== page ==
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High Customs Duty Thwarts Aid Efforts 

By Bless Zoshe in Maryland, USA

High Customs Duty and lack of Government Support has been said to hinder aid efforts from Cameroonians in the Diaspora.

The President of a US-based nonprofit organisation, Safe Bridge of Help, has identified the lack of Government support and costly process of clearing containers at the Douala Seaport, as major bottlenecks faced by the country’s diaspora in their efforts to provide assistance to needy communities in Cameroon. Cameroonian born Richard Mbakop made the remarks recently in Maryland, USA, during the first ever SBH function, to raise funds for the organisation’s ongoing philanthropic activities in Cameroon. 
“The difficulties are administrative, and we don’t receive any money from any institution or the Government. When we ship containers, there is a problem because we don’t have any help. We often plead with the Government, but we don’t have any exoneration. So, our bottleneck is the Government that is not helping us get the containers out of the seaport. In 2012, we paid FCFA 3.2 million, just on customs duties. In 2013, we paid FCFA 5.4 million. That money could have enabled us help many more people”, Mbakop lamented.
Mbakop has, however, appealed to the Government of Cameroon to reduce such bottlenecks in order to encourage such initiatives. “The Head of State has repeatedly said the diaspora should be an asset, in helping our country develop, but, sometimes at the highest levels, we can’t get to them. I have called many times but secretaries of ministers never let me speak to the ministers directly. They stop me right there. It is a problem”.
Nevertheless, Mbakop remained optimistic that the initiative will survive and called on the beneficiaries to keep trusting God for more of such acts of benevolence. “They should believe that there are still some good people out there who are willing to help. Let them not give up, but rely more on God for a better tomorrow”, Mbakop maintained adding that, since its creation in 2004, Safe Bridge of Help has made several donations to needy persons and communities in the areas of health and education.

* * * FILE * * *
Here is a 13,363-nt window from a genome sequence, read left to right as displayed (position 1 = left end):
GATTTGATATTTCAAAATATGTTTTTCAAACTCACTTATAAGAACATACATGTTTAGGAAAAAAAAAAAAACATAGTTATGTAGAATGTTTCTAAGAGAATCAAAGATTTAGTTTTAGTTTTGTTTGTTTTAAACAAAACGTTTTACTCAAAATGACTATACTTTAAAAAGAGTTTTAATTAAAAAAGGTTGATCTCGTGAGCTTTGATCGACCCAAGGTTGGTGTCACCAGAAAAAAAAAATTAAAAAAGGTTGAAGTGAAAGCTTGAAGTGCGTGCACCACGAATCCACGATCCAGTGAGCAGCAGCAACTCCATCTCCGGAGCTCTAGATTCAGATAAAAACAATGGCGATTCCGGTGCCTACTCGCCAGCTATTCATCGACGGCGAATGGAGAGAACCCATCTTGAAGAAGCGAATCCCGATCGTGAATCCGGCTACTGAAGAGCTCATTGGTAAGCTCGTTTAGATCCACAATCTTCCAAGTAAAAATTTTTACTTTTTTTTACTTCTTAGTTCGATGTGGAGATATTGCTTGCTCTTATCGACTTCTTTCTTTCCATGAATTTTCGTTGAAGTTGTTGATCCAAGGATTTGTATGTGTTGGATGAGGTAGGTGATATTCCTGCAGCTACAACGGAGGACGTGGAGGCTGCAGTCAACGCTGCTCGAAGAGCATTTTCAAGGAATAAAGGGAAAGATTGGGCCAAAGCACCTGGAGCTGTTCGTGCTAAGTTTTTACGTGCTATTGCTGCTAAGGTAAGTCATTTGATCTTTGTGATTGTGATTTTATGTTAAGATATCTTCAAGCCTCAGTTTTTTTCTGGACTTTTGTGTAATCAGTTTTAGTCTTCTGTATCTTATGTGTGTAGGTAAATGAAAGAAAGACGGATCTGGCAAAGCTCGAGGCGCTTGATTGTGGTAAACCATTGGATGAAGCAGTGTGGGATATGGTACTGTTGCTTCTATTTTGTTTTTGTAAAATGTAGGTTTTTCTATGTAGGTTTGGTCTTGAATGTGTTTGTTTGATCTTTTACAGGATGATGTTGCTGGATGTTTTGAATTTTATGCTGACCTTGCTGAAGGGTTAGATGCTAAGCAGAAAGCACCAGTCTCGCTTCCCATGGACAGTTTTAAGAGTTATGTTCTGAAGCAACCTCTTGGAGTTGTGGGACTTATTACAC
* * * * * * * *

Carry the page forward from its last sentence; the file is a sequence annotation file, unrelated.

“So far, we sponsor six orphans, and have donated equipment to the multimedia centres of two high schools in Loum and Bare Bakem. In 2012, we donated water heaters, crutches, and delivery beds to five hospitals in Mutengene, Sobom, Edea, Hopital Jamot in Yaounde, and the Centre des Handicapee in Etug- Ebe, Yaounde. In 2013, we provided autopedic beds, mattresses, tricycles and wheelchairs to seven hospitals, including the Regional Hospital in Bamenda, Bafoussam, Bafang, Bazou, Bangangte, Foumban and Melong.
Thus, the raison d’etre of this fundraising event, is to be able to ship the remaining medical equipment that we have in store, so that we can continue to help even more people in Cameroon”, Mbakop said. BOD members of Safe Bridge of Help say their next move would be to partner with other charity organisations in order to improve upon the lives of many more needy persons in Cameroon.  

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